Why is Pollution in Delhi Rising

1 min read
Why is Pollution in Delhi Rising Blog Image

What’s in Today’s Article?

  • Why in News?
  • Situation in Delhi - Comparing with Previous Years
  • Why is Delhi Breathing in More Toxic Air Despite Lower Input Pollutants?
  • Challenges Ahead and Only Hope for an Improvement in the Air Quality Situation
  • Steps Taken by the Delhi Government
  • Impact of Air Pollution on Economic Growth

Why in News?

  • The number of farm fires in Punjab may have seen a sharp dip this year, but Delhi’s air is the most polluted it has been since 2020.

Situation in Delhi - Comparing with Previous Years:

  • According to data maintained by the Central Pollution Control Board (CPCB), the average Air Quality Index (AQI) in the city stands at 210 in October, lower only than the 257 recorded in October 2020.
  • In October 2022, when the average AQI was 198, the city saw 6 rainy days.
  • In 2021, when Delhi saw its best October air since records have been maintained, with an average AQI of 166, the city saw 7 rainy days.

Why is Delhi Breathing in More Toxic Air Despite Lower Input Pollutants?

  • While the reasons behind Delhi being among the most polluted capital cities in the world are a complex mix of geography, vehicular destiny, dust and farm fires, weather plays a vital role too.
  • The primary pollutant in Delhi after monsoon rains is particulate matter (PM 2.5 and PM 10).
    • Delhi has the poorest air quality among cities globally, with PM2.5 concentration levels pegged at nearly 10 times the WHO target.
    • These particles can be blown away by strong winds and can be washed away by rains. This is what happened in 2021 and 2022.
    • This year, 5.4 mm rains were recorded on October 17, but the skies have been clear since.
  • The problem is compounded by dipping temperatures as the area for dispersion of pollutants decreases further.
    • During the winters, the atmospheric circulation over this region is usually anti-cyclonic in nature. This makes the air move downwards.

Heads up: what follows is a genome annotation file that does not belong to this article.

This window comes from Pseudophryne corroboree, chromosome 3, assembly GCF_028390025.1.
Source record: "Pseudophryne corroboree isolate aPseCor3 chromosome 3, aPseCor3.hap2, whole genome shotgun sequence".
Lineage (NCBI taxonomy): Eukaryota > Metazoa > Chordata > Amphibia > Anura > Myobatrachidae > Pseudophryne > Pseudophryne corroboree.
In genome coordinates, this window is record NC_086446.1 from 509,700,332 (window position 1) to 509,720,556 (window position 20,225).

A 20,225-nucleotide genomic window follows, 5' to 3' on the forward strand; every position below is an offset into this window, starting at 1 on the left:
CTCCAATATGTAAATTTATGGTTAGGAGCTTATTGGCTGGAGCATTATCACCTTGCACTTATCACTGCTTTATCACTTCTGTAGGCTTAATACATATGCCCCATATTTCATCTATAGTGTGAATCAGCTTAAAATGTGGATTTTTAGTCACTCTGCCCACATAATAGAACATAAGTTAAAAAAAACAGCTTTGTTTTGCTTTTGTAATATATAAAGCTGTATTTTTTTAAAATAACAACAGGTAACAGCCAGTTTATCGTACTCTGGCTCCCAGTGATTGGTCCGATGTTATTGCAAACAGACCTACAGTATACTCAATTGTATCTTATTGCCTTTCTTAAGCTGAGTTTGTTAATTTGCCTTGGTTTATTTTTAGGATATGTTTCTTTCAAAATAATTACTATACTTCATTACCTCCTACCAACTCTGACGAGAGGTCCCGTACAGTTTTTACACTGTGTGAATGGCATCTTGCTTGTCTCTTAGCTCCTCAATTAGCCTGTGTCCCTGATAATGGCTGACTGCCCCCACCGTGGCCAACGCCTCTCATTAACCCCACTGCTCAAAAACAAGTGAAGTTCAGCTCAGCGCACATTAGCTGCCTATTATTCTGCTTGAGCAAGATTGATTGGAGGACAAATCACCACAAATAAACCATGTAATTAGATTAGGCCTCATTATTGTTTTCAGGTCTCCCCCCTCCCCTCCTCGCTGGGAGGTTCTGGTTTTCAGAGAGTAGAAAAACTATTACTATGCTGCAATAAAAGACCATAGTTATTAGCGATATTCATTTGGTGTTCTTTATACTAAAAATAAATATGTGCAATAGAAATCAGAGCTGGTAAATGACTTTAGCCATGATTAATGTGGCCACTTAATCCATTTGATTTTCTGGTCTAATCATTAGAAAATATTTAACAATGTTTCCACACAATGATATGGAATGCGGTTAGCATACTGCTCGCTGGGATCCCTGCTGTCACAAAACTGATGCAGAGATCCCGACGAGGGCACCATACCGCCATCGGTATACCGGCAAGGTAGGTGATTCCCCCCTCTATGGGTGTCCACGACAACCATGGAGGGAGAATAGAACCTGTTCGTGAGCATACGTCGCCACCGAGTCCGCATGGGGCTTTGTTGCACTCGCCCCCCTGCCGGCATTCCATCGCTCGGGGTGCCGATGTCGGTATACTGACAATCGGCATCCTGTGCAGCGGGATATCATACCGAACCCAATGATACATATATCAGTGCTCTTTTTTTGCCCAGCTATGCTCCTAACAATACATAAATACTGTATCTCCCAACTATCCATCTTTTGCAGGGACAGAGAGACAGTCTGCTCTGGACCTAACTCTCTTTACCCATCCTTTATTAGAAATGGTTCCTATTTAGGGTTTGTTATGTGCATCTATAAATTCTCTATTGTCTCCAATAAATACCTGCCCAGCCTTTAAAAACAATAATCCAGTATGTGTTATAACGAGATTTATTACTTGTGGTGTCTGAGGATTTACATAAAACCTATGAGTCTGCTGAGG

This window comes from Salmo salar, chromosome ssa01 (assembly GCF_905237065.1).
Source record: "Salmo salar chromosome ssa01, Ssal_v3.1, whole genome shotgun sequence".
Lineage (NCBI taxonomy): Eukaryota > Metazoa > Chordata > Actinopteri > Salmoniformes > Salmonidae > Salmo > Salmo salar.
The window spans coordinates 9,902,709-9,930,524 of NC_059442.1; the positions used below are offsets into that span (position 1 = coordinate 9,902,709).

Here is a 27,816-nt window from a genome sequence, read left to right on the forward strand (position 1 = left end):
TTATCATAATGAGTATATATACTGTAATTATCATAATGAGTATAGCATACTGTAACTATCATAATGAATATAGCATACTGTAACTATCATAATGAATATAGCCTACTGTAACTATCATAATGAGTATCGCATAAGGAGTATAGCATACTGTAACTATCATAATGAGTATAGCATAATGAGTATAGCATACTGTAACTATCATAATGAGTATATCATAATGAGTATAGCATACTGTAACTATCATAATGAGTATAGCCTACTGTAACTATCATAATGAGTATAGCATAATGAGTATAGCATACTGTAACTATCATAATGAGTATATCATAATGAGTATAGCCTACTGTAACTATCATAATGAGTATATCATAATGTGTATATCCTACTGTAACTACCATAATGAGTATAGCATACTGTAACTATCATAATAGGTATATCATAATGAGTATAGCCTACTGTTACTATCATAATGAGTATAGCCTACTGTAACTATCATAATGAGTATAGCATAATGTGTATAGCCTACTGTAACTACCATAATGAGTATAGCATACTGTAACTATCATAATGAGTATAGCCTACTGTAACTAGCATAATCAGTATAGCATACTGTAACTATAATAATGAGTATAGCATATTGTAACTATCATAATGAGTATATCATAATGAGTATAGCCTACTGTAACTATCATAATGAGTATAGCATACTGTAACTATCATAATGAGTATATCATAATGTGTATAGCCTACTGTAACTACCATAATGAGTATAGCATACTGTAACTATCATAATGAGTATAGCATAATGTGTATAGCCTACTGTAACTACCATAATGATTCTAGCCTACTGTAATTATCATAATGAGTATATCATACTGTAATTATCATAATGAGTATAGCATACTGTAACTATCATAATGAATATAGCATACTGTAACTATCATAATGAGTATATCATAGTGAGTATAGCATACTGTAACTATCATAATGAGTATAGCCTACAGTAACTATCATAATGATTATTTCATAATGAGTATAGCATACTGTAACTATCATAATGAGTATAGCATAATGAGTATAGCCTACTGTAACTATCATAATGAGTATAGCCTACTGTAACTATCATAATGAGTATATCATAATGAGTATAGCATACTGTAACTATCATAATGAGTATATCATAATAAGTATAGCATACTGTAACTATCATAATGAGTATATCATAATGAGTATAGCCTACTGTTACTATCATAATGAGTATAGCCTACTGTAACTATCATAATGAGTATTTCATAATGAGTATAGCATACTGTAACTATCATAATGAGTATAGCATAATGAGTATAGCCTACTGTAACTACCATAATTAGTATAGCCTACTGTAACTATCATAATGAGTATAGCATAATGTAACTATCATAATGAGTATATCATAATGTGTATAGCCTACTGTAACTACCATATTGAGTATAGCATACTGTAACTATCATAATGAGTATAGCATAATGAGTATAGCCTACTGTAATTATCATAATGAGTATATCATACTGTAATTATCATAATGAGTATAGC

• In a cyclonic circulation, as during the monsoon season, the air tends to move up.
    • Because the air tends to move downwards right now, it prevents the pollutant particles from escaping vertically, and keeps them near the surface.
  • The boundary layer (the layer of the troposphere in contact with the surface of the earth) has been lower.
    • The boundary layer generally becomes shallower November onwards, suppressing the atmospheric ability to push pollutants upwards.
    • It’s like a ceiling. If the rooftop is brought lower, you will feel more suffocated.
    • As temperature falls further, the boundary layer falls further. The boundary layer was around 400 m on October 26, and dropped further to around 200 m this week.

Challenges Ahead and Only Hope for an Improvement in the Air Quality Situation

  • The intensification in agricultural burning in Punjab, an annual practice now.
    • With 35% of the area under paddy cultivation in Punjab (~10 lakh hectares of land) still remaining to be harvested, the burning events are likely to continue for some time.
    • No significant improvement could be expected till the fire counts in Punjab went down. A fire count of 100 or less may not have an impact, but a count over 500 will.
    • For the first three days of this month, the reported fire counts in Punjab averaged over 1,700 a day.